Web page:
Ranking Bruce Springsteen's albums from the 1970s

Springsteen produced four albums in the decade.

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No. 1 - Darkness on the Edge of Town (1978)

For the first time, Bruce Springsteen took the characters of his narratives national instead of just remaining along the Jersey shore. From the powerful, full sound of Born to Run, the artist wanted a stripped-down record. While still very much a rock album, and there are some elements of punk involved, there are more Americana principles both in the lyrics and the instrumentation. The characters are hard-worn by life but not ready to give up.

This is a theme that Springsteen would become well-known for and still continues. Possibly his best-known song, "Born in the USA," is partly about a protagonist whose brother was lost due to the war in Vietnam. Many conservatives have misunderstood this to be a pro-American hymn when it is anything but.

Such is the case with many of the tracks from Darkness on the Edge of Town, especially the amazing "Badlands." One reason that the album was inspired by the novels of John Steinbeck and the films of John Ford is that the characters in those books and films are much the way Springsteen feels about American life: Things are not as easy as some think they should be and one has to fight to survive.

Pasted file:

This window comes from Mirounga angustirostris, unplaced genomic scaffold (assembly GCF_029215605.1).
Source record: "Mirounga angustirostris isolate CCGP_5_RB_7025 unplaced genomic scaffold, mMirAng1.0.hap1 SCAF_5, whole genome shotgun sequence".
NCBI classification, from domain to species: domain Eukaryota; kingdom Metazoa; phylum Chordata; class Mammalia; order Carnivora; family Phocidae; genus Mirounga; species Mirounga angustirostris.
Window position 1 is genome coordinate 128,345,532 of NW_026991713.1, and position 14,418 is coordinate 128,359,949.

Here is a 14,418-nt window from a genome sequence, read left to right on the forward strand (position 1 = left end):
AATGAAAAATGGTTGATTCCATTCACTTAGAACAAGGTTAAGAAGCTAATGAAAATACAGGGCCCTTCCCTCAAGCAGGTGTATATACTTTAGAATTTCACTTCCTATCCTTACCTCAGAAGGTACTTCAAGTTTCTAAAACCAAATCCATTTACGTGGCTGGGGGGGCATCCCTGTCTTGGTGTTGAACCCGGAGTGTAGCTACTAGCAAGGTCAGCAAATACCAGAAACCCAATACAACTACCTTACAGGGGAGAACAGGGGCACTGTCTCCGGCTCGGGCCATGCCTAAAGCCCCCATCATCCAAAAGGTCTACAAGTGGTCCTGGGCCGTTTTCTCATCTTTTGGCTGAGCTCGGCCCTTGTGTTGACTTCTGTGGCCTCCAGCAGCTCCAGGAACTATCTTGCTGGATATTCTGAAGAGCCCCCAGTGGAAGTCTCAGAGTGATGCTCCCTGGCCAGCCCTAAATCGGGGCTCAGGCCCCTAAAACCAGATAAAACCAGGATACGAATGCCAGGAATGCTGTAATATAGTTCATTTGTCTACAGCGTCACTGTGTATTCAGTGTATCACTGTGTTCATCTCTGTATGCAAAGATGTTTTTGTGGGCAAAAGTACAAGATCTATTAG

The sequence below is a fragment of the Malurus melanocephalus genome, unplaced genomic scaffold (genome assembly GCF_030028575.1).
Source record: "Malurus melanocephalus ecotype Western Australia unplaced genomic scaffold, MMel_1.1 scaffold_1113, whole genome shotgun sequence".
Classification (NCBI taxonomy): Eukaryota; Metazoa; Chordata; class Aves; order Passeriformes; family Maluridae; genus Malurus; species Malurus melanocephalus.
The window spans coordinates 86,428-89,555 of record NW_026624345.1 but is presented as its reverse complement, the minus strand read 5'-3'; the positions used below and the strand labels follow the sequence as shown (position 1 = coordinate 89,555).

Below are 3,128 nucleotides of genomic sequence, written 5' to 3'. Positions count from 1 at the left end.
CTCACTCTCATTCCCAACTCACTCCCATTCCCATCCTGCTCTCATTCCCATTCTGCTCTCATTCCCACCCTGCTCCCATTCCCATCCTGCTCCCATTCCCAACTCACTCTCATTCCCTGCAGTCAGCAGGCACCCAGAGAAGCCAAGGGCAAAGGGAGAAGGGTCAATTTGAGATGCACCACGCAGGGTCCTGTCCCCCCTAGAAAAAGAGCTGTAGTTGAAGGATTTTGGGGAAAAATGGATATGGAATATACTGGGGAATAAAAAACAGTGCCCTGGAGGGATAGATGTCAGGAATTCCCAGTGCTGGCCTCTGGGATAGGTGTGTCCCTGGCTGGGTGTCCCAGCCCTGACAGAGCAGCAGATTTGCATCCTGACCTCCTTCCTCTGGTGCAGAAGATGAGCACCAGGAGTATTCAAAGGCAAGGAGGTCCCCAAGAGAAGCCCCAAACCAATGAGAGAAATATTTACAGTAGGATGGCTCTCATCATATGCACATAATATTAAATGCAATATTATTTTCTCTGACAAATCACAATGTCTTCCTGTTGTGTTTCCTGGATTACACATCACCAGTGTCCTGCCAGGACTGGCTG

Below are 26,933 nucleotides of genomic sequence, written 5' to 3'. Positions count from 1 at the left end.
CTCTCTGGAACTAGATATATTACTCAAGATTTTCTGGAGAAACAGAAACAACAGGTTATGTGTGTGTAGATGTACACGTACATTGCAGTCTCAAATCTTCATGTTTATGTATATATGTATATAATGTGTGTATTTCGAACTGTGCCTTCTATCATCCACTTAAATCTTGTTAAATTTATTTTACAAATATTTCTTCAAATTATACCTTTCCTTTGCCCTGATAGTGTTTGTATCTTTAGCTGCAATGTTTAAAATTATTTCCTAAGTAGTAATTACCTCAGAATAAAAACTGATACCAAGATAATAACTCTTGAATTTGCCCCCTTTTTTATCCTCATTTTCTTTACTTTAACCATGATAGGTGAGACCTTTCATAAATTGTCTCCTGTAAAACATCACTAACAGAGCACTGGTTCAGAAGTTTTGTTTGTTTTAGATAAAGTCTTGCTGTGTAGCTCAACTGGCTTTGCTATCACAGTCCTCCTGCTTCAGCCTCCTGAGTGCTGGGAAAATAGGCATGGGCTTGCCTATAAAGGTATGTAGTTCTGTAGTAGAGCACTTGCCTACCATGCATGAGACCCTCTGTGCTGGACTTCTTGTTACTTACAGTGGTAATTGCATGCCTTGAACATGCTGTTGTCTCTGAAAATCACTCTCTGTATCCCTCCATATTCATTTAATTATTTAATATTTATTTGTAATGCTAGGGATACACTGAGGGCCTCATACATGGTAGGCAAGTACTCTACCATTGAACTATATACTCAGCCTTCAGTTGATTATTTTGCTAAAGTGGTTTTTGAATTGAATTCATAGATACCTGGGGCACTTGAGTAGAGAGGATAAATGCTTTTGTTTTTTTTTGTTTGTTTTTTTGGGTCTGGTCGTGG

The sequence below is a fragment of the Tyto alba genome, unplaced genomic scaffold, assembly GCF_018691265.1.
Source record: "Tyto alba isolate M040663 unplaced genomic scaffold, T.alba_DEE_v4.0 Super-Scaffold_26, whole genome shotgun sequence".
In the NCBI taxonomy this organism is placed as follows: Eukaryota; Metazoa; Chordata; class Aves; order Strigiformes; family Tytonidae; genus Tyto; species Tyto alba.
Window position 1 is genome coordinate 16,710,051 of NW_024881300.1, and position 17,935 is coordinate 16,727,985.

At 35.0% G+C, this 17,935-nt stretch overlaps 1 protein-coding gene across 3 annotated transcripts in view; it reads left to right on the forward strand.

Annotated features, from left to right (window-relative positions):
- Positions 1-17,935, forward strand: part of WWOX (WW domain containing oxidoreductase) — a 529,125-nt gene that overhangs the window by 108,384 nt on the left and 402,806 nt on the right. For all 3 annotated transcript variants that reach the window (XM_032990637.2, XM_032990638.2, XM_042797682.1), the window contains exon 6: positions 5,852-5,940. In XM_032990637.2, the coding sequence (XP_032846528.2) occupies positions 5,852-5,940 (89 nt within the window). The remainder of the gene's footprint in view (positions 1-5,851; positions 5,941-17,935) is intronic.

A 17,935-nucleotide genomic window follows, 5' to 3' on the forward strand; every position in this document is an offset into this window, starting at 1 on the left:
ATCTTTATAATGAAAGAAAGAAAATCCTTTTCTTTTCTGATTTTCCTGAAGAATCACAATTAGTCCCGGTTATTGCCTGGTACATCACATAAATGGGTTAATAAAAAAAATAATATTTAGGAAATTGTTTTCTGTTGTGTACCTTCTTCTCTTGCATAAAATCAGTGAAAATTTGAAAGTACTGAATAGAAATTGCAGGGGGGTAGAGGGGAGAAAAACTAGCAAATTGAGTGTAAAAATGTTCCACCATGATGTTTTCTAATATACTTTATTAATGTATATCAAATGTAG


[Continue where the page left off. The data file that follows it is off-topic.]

To be sure, of all four of Springsteen's first four albums, this may be the least easy to listen to because of the themes. Musically, it's fully formed, however, and strong. He would leave some of the hardness behind in the 1980s where while his popularity grew he also became a bit more poppy. At least, after 1980's The River, that is.

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